I love spending time in international airports. The rush of people from all sorts of places, heading to all sorts of places, is extremely stimulating. I’ll arrive a few hours before a flight if I can, just to drink a cappuccino, watch people and enjoy the atmosphere.
In India, I find myself in more domestic than international airports. Domestic airports are a little less polished than their international counterparts, and host a smaller variety of foreigners. Nonetheless, a huge number of visitors pass through domestic airports in India every day. Of these people, certain characters are ubiquitous:
Businessmen travelling for work make up a large percentage of people in a domestic airport at any given time. The sex ratio is skewed in favour of men compared to international airports, probably because of these guys. They range from shabbily to impeccably dressed, and could be working from their iPhones and munching on veg puffs from the CCD kiosk, or falling asleep in the waiting area with their heads lolling. Like Sonia Faleiro said, “no kalass.”
Too many staff.
At times, there are more staff people in domestic airports than those coming to travel. Maids in bathrooms hover to pass you a paper towel and male officials and clerks lean against counters and chat. The security women who scan female passengers aren’t busy enough, due to the aforementioned skewed sex ratio. They have names like Rinky Jadhav and Smita Devi Kumari, and their beauty is not complemented by their khaki uniforms and badges.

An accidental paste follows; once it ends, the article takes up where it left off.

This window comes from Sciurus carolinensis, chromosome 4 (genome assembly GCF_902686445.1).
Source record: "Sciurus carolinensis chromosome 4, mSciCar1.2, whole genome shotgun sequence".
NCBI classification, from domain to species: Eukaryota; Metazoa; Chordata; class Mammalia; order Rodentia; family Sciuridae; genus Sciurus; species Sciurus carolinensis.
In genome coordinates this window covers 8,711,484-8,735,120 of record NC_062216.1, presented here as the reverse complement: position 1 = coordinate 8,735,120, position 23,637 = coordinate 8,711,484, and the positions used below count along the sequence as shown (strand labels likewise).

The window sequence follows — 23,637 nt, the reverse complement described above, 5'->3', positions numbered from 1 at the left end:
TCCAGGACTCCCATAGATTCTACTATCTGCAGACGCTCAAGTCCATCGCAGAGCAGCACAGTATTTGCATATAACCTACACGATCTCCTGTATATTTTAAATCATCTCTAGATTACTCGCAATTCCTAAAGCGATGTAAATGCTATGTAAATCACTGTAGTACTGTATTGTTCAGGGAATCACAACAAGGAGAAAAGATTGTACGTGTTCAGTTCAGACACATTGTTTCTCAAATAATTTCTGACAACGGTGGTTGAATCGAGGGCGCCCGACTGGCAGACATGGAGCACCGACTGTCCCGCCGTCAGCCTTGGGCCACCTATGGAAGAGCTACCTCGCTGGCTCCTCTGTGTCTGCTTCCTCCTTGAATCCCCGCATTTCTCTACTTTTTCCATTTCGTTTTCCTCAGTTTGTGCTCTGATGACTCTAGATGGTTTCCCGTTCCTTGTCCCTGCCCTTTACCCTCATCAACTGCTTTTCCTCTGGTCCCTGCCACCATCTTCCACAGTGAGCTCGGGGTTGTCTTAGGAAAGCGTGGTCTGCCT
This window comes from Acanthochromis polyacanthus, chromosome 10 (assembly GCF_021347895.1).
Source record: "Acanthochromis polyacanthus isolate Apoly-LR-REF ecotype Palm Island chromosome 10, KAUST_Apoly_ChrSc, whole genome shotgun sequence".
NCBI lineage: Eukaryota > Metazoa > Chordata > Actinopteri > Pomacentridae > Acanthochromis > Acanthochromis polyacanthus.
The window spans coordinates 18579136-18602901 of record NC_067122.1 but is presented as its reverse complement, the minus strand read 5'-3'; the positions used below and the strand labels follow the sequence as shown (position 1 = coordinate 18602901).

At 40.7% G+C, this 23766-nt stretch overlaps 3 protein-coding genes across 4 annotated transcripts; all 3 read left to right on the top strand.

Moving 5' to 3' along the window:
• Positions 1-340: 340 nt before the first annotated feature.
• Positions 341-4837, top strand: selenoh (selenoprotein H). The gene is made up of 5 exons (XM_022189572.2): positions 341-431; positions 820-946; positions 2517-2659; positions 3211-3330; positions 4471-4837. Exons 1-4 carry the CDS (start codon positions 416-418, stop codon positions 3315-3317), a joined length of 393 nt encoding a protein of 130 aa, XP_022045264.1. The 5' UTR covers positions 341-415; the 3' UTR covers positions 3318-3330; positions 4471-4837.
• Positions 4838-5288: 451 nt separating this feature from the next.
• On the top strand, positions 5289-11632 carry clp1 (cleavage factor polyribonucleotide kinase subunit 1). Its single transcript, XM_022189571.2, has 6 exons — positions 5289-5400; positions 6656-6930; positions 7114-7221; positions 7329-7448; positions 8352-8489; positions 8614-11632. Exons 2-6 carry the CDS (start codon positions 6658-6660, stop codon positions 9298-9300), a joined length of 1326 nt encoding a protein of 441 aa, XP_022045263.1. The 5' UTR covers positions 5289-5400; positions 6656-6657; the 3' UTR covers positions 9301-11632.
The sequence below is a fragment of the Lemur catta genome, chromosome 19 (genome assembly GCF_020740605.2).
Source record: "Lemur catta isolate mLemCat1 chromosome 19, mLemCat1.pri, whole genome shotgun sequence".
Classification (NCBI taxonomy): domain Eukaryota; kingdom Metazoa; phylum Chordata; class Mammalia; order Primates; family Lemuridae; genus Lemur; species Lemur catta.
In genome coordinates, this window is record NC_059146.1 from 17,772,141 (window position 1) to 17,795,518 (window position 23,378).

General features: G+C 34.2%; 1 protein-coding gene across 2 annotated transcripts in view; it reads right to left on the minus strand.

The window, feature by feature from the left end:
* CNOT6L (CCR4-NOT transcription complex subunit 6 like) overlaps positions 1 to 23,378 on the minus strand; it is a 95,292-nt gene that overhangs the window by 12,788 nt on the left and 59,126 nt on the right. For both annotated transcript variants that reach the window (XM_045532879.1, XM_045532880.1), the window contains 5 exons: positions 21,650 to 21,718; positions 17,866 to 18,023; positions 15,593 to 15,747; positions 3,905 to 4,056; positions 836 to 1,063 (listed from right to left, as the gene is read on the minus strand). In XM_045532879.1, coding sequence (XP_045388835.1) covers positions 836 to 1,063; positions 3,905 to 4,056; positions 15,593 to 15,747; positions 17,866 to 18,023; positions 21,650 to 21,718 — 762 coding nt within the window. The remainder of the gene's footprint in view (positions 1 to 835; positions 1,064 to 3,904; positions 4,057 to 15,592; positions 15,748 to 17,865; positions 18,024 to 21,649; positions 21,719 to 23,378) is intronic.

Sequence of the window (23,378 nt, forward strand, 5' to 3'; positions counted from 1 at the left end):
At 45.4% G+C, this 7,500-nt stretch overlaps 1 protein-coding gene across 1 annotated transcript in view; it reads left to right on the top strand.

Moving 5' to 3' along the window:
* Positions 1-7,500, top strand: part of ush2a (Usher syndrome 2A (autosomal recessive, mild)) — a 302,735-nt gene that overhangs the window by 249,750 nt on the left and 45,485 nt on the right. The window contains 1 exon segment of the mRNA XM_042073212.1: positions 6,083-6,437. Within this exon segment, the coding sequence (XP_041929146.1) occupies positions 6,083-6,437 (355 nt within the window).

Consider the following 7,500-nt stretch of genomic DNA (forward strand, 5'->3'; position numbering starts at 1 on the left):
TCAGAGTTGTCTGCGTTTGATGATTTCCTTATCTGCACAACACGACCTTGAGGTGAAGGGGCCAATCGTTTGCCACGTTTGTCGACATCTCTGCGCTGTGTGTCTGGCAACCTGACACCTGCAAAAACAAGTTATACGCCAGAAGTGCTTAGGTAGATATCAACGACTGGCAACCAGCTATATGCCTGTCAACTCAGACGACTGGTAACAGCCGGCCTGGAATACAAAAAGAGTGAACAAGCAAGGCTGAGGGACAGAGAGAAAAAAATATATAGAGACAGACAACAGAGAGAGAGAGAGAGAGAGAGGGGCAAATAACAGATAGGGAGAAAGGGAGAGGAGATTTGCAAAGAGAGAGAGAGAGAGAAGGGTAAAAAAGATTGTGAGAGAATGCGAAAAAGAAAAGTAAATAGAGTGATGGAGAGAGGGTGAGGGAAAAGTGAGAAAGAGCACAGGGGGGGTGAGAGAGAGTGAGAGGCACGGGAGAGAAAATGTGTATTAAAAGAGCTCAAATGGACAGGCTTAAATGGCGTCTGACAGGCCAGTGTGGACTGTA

Foxy air hostesses.
Air hostesses in India range from unusually attractive to downright stunning. They wear tights over their nonexistent calves, short skirts and eyeliner like Bipasha Basu. Of particular interest are the IndiGo hostesses, who cover their real hair with cute bobbed wigs and wear red lipstick. In the bathroom, I witnessed one use a pencil to draw a fake beauty spot on her cheek. After touching up their makeup, they trounce as a pack through the airport, rolling luggage in tow, drawing attention from everyone in the vicinity.
Tourists, especially budget travellers, are omnipresent in domestic airports. Most travel by plane only between major cities, and otherwise rely on trains and buses. These are generally young people on spiritual journeys. They’re often reading new age philosophy books and wearing ali baba pants and dreadlocks, less groomed even than the shabbily dressed businessmen who are at least wearing a proper pant-shirt-belt combination, shined shoes and combed, parted hair.
Instantly recognizable in airports all over India. Their shorts are from Palladium; their hairclips and blackberry covers from Linking Road. They carry sparkly floppy bags and flaunt studded flip flops, costume jewellery and a movie star attitude. The male Bandra girl equivalent is the Lokhandwala boy, usually wearing a toque, a scarf, or sunglasses, or all of the above.
In every domestic airport, there is a mandatory pigeon, crow or colony of pigeons/crows that has gotten stuck inside and is flying around fruitlessly looking for the exit.
Honeymooning couples are a trademark in domestic airports, and can be seen awkwardly taking photos of one another in front of the flight timing screens, kingfisher logos or with air hostesses, using cameras or mobile phones. They are adorable. Next time you visit a domestic airport in India, see if you can spot them all!
Photo credit: Rebecca Neubert